MWAN is dedicated to the improving of lives of women and children and thus the attention to maternal, neonatal and child health was given through this simple but wide reaching project touching on FP, maternal and NT elimination, breast feeding, maternal and neonatal mortality, food demonstrations, data analysis and advocacy.

Family planning

FP is addressed under SDG target 3.7 and indicator 3.7.1 which refer to access to FP, information and education; and FP needs met with modern methods of FP.[11] Better access to modern FP methods reduces the risk of maternal mortality,[14] and the more contraceptive needs are met there are fewer deaths.[11] There is also an inverse relationship between wealth of countries and FP access,[11] inferring that low-income countries tend to have less FP access.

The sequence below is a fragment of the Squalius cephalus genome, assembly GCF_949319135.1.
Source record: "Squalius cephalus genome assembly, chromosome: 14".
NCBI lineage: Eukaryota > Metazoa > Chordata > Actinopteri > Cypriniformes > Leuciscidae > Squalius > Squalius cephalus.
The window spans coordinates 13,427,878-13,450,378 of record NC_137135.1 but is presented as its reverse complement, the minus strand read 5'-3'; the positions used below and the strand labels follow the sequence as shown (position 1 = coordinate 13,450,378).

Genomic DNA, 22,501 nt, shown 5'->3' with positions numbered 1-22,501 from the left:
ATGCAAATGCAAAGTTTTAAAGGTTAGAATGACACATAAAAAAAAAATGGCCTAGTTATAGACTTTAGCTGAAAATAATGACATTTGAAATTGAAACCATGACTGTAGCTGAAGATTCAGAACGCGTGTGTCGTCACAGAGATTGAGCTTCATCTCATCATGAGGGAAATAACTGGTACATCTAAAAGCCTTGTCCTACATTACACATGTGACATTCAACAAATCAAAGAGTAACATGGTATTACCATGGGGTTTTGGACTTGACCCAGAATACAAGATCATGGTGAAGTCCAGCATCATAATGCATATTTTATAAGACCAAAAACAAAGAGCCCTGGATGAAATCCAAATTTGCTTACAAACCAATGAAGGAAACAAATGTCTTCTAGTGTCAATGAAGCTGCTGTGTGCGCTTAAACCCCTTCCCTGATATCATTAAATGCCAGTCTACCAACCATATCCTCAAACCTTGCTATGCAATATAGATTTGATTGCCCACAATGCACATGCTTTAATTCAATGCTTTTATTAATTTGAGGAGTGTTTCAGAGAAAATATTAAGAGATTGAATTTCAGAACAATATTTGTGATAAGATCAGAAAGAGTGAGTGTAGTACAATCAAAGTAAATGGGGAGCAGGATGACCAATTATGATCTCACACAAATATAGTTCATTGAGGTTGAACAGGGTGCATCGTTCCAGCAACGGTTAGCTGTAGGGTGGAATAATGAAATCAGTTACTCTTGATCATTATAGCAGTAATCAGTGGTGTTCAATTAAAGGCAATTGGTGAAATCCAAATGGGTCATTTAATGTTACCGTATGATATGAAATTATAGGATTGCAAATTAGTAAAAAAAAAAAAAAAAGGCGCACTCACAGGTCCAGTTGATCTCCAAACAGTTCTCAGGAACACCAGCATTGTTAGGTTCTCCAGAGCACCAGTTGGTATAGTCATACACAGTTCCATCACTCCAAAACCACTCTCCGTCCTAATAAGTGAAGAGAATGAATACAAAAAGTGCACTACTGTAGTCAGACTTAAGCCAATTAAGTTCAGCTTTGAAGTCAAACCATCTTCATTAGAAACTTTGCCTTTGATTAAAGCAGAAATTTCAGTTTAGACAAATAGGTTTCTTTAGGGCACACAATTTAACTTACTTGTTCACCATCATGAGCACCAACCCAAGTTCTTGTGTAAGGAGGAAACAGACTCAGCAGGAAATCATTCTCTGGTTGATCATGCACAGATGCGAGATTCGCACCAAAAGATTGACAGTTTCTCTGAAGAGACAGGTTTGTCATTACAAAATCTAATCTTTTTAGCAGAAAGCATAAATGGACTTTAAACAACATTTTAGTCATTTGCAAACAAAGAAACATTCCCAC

As at 2018 Nigeria had a total demand for FP among married women of 36%,[16] which is still considered low. The data generated from our pilot study give some information about the problems women have accessing FP methods in 4 of the facilities with reduced uptake in 2021. Niger state facility experienced lack of commodities especially the long acting contraceptives which women preferred over other methods, while Imo State experienced insecurity and noted the possible effects of the National Association of Resident Doctors' Strike action. Zamfara also experienced a drop in new cases due to insecurity, COVID-19, and emigration from the State. The facility focal person in Delta (Ubeji) could not proffer reasons for the decline at the time.